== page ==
Tone and Texture

Eri Ishii brings a fresh sensibility to figurative painting, one that intuitively captures a moment in time. Loose brush strokes give her large, luminous pieces a palpable energy. Ishii’s work takes shape on grand square canvases through which she sees a three-dimensional world.

Using a technique known as tonal painting, Ishii begins by applying an undercoat of paint. Light areas receive little paint, while darker areas receive more. It is during this process that she perfects the anatomy of her subjects. She then applies other colours to the base coat, adding depth to the painting.

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We’ll Be Okay Together, 48″ x 60″.

Ishii works with oil because she likes its luscious organic texture. She says, “I sometimes get an impulse to eat it, become part of it. It’s so buttery.” The medium affords her greater flexibility than acrylics because of its longer drying time. She is able to use her fingers to “muck up” the paint after it is applied.

Although Ishii prefers a less realistic style, it is the beautiful range of colour in flesh tones that draws her to paint. She works almost exclusively from photographs, as she finds the generic poses of models uninspiring. Ishii is less concerned with analytical accuracy and more intent on capturing her subjects’ emotions. Spirit emanates from the very core of her subjects.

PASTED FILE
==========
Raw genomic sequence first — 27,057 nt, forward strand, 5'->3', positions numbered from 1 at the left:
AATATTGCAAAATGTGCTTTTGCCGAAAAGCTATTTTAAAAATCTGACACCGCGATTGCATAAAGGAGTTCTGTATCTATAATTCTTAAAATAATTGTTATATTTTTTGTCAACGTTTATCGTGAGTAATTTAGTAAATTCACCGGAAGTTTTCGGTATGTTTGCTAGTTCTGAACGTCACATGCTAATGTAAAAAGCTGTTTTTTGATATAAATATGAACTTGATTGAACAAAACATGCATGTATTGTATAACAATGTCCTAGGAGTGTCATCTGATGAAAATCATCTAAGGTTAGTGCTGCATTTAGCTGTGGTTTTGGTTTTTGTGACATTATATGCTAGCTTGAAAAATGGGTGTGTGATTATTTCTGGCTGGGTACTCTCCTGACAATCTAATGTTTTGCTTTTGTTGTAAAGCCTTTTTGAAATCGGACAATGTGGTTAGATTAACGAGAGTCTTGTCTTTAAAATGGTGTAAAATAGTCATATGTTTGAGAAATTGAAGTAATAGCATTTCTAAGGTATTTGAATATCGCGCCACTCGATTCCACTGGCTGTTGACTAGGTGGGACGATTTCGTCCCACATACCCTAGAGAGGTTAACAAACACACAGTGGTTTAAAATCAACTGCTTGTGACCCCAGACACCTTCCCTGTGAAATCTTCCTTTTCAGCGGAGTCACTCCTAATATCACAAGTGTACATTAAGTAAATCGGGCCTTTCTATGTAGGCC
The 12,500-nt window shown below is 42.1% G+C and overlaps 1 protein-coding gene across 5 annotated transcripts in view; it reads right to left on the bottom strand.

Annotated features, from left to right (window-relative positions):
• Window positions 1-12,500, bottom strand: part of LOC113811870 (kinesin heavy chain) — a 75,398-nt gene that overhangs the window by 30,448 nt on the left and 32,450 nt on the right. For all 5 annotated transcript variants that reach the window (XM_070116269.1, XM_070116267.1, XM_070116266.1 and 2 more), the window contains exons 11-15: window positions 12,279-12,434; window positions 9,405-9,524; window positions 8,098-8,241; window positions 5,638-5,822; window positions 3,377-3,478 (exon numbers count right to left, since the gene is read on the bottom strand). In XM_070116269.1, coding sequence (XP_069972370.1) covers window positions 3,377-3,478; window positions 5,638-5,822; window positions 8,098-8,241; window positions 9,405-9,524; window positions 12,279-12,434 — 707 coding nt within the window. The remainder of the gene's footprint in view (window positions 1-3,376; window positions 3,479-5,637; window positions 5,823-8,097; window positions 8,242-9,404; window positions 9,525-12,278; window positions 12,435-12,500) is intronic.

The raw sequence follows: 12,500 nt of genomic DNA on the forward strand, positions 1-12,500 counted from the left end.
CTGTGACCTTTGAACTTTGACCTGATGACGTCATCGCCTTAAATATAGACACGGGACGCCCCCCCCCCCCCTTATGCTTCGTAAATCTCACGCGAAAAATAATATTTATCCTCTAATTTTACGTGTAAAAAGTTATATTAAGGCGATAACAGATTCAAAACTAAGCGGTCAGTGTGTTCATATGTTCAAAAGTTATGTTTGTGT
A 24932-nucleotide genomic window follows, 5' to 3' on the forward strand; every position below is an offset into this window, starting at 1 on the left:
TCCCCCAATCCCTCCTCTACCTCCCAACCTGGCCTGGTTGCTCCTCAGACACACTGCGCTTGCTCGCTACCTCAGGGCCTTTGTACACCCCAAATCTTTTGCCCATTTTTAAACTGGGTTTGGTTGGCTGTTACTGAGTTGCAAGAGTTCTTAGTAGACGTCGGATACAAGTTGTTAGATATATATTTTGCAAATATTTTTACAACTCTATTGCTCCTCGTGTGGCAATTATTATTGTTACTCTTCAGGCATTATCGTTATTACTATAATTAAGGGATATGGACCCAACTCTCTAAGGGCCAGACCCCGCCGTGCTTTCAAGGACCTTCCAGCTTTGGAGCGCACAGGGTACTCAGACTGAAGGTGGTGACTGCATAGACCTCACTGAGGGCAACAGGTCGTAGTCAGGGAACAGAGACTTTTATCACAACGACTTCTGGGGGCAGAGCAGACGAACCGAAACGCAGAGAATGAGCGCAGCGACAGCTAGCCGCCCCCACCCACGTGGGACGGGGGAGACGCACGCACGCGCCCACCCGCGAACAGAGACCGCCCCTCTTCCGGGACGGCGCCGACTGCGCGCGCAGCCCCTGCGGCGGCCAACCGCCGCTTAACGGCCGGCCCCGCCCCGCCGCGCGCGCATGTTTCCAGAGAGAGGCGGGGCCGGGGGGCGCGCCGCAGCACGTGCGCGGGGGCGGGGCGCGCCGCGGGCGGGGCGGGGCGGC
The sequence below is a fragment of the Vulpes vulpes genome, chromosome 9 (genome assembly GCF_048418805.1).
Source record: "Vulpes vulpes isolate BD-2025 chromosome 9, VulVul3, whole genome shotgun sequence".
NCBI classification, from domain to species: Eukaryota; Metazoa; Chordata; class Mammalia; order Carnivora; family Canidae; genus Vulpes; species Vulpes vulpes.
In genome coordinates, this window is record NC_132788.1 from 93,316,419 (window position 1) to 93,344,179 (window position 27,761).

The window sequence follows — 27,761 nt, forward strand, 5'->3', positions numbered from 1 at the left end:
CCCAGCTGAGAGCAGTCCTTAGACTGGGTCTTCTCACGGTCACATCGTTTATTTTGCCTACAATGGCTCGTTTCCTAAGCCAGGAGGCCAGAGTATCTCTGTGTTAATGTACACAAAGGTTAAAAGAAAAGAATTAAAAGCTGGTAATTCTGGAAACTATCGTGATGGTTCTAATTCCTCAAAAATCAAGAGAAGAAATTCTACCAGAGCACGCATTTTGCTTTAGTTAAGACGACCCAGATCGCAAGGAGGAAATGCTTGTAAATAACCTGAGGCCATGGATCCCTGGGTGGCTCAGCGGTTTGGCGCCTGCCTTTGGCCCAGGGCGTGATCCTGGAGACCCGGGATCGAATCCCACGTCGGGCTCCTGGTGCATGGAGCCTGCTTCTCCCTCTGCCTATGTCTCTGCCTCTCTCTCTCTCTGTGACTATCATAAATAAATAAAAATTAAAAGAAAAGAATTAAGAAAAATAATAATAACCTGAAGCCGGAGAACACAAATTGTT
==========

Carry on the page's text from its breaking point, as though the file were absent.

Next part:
In 1998 Ishii’s career reached a turning point. She held an exhibit at Melriches, a local Vancouver coffeehouse. Unique and fresh, her art received instant attention. Melriches’ Karen Macneil says, “Eri’s work is painterly and approachable—it is very popular with the public.” Ishii’s popularity prompted a second show later that year.

Inga Pullman, a well-respected Vancouver art dealer, also recognizes Ishii’s talent. She was struck by Ishii’s work while passing an outdoor exhibit at the Vancouver Art Gallery in 1998. “I saw her painting and was drawn right to it. I was extremely impressed,” she says. Pullman has sold over a dozen of Ishii’s works this year alone.

Pullman feels Ishii has the determination and talent to succeed: “She doesn’t paint to make money, but because there is nothing she would rather do.” Ishii’s attitude is the key to her success. Pullman says, “She doesn’t copy a painting of hers that has sold well as do many other artists.” She continues to experiment, pushing herself and her style to new limits.

The praise and recognition Ishii has received over the past three years is unusual for an artist so young. Ishii is self-critical and finds the interest in her work hard to believe. Yet, there is little doubt that Ishii’s exceptional abilities will ensure her both creative longevity and success.

2001 Pacific Rim Cover. "Veiled Propositions" Cover Story. Image of woman wearing wedding veil.

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Issue 2001

Balance and Harmony

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